During her time in 1976, Dana is a writer who is married to Kevin Franklin who is white and also a writer. Kevin travels in time with Dana for one of her trips to Maryland during the early 1800’s. However, Kevin’s experience in the south is much different than Dana’s due to the fact that he is an educated white man and Dana is an educated black female.
Kevin spends his time in the south at first on the same plantation as Dana, working as a teacher for the master’s son Rufus. Kevin teaches Rufus how to read and write while on the plantation and Dana spends her time working as a slave in the cookhouse and doing other things around the plantation that the other slaves were responsible for doing. However, Dana is brought back to 1976 without Kevin and Kevin spends the rest of his time in the 1800’s traveling, teaching slaves and helping slaves escape.
However, once Kevin is gone and Dana is back on the plantation she does not have Kevin to stick up for her. She spends time in the cookhouse with the other slaves but she also has other privileges that the other female slaves do not have. Dana and Rufus had a special friendship that Rufus did not have with any of the other slaves. Rufus liked it when Dana would read to him while he was sick. At first they had to keep this a secret from Rufus’ father but then Tom Weylin began to have some respect for Dana throughout the novel and he allowed her to read to Rufus and teach him how to write.
Although Dana was black she had other privileges over the other slaves due to the fact that she could write and read and that was something that Rufus and Master Tom were not so good at themselves so they were somewhat scared of her because she was a literate slave. Rufus and Dana had an understanding that Dana would not leave Rufus if he would not hurt her.
During the time that Dana spent in the south during the 1800’s she experienced things such as power, gender roles, and racial conflicts in ways that she was not subjected to in 1976. The power that landowners had over their slaves was obviously something she had never experienced and it was hard for her to deal with at first. Also the different gender roles of the males and females on the plantation and off the plantation were quite different than those in the 1800’s. However, most significantly different was the racial conflict that was going on. The whole idea of slavery and the different lifestyles the blacks had in the 1800’s compared to the lifestyle she lived in 1976.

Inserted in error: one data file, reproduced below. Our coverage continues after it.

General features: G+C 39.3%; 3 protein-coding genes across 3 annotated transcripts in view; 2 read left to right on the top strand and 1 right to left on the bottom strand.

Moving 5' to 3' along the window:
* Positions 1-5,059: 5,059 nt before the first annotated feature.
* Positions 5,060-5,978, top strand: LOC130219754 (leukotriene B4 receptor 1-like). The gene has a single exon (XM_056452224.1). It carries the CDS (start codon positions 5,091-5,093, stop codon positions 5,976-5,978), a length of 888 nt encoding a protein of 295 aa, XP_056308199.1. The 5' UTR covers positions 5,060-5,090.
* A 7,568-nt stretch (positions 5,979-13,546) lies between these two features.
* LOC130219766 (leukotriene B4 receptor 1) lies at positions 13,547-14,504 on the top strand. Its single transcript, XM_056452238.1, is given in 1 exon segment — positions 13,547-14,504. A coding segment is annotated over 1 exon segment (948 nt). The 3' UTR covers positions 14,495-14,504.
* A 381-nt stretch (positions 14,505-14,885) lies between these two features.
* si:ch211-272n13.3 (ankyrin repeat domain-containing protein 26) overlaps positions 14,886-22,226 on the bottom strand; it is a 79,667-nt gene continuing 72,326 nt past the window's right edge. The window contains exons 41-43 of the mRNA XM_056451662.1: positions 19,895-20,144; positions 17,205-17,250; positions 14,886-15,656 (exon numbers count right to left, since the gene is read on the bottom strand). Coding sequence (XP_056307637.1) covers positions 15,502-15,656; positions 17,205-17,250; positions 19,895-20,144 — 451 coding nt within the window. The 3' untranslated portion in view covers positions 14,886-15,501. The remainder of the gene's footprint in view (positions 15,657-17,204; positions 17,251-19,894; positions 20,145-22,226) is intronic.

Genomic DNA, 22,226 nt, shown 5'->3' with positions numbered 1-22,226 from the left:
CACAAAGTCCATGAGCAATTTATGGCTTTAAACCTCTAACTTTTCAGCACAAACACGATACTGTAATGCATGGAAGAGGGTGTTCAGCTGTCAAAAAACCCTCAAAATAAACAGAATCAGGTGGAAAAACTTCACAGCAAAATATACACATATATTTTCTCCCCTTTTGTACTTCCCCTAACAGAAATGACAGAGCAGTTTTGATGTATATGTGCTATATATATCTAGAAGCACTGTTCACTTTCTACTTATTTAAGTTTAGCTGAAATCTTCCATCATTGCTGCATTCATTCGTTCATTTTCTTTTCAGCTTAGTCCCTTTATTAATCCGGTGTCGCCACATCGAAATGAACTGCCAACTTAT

When Dana returns with Kevin to the present day, she says that she, “never realized how easily people could be trained to accept slavery.” How does this reflect the current attitudes about race and ethnicity? The fact that Dana would continually be brought back into slavery after she had lived most of her life as a free black women and she would instantly accept the roles of slavery during that time was shocking to her that she could do this. However, because she was in a time period that this is all they really know, and this is how they think things are suppose to be, their attitudes rubbed off on her and she did not know of any other way to act.
This reflects the current attitudes about race and ethnicity today because we too have been socially constructed to accept race and ethnicity for what we perceive that it is. We are taught through society that race is something that cannot be changed and we are led to believe that it is biological. Because we see race and ethnicity as something so deeply part of our culture, we don’t do anything to try to change it. We just go a long with what society leads us to believe. This is exactly what Dana was doing with slavery. She knew that it was wrong and that it would end eventually but she did not do anything about it and in some ways even accepted it and gave into slavery.
I really enjoyed reading this book a lot. It was a quick read and it was very different from anything else I have ever read before. I like the fact that the author took us back into time and allowed us to view slavery from a point of view outside of the time period that was actually experiencing it. Everything about the book was very relevant to what we have been reading and class and there were many connections in the book that I was able to make with other readings that we have done in class thus far.